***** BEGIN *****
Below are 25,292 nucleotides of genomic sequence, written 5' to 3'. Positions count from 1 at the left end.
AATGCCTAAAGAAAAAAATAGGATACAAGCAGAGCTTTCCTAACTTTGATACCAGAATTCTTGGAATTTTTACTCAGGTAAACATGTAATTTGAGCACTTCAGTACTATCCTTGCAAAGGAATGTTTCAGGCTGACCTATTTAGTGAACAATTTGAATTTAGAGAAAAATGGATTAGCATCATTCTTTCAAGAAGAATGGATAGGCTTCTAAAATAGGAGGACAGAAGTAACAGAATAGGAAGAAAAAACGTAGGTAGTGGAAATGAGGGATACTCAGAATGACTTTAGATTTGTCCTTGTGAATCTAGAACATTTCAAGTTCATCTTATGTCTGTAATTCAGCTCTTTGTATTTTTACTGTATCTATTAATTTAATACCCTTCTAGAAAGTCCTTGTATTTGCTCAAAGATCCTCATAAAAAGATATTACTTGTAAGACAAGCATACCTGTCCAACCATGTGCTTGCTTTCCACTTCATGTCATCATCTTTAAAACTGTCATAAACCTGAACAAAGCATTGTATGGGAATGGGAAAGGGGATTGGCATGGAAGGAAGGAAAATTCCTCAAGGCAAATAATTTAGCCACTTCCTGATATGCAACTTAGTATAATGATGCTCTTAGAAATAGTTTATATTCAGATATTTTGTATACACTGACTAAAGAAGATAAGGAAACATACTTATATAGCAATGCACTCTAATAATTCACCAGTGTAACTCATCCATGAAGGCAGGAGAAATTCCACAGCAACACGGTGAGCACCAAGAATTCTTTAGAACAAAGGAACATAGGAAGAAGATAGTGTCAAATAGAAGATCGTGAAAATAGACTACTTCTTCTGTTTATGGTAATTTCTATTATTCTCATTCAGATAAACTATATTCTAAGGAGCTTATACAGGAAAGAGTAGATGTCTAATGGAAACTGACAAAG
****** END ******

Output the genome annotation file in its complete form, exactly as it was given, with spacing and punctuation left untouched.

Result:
Below are 25,292 nucleotides of genomic sequence, written 5' to 3'. Positions count from 1 at the left end.
AATGCCTAAAGAAAAAAATAGGATACAAGCAGAGCTTTCCTAACTTTGATACCAGAATTCTTGGAATTTTTACTCAGGTAAACATGTAATTTGAGCACTTCAGTACTATCCTTGCAAAGGAATGTTTCAGGCTGACCTATTTAGTGAACAATTTGAATTTAGAGAAAAATGGATTAGCATCATTCTTTCAAGAAGAATGGATAGGCTTCTAAAATAGGAGGACAGAAGTAACAGAATAGGAAGAAAAAACGTAGGTAGTGGAAATGAGGGATACTCAGAATGACTTTAGATTTGTCCTTGTGAATCTAGAACATTTCAAGTTCATCTTATGTCTGTAATTCAGCTCTTTGTATTTTTACTGTATCTATTAATTTAATACCCTTCTAGAAAGTCCTTGTATTTGCTCAAAGATCCTCATAAAAAGATATTACTTGTAAGACAAGCATACCTGTCCAACCATGTGCTTGCTTTCCACTTCATGTCATCATCTTTAAAACTGTCATAAACCTGAACAAAGCATTGTATGGGAATGGGAAAGGGGATTGGCATGGAAGGAAGGAAAATTCCTCAAGGCAAATAATTTAGCCACTTCCTGATATGCAACTTAGTATAATGATGCTCTTAGAAATAGTTTATATTCAGATATTTTGTATACACTGACTAAAGAAGATAAGGAAACATACTTATATAGCAATGCACTCTAATAATTCACCAGTGTAACTCATCCATGAAGGCAGGAGAAATTCCACAGCAACACGGTGAGCACCAAGAATTCTTTAGAACAAAGGAACATAGGAAGAAGATAGTGTCAAATAGAAGATCGTGAAAATAGACTACTTCTTCTGTTTATGGTAATTTCTATTATTCTCATTCAGATAAACTATATTCTAAGGAGCTTATACAGGAAAGAGTAGATGTCTAATGGAAACTGACAAAG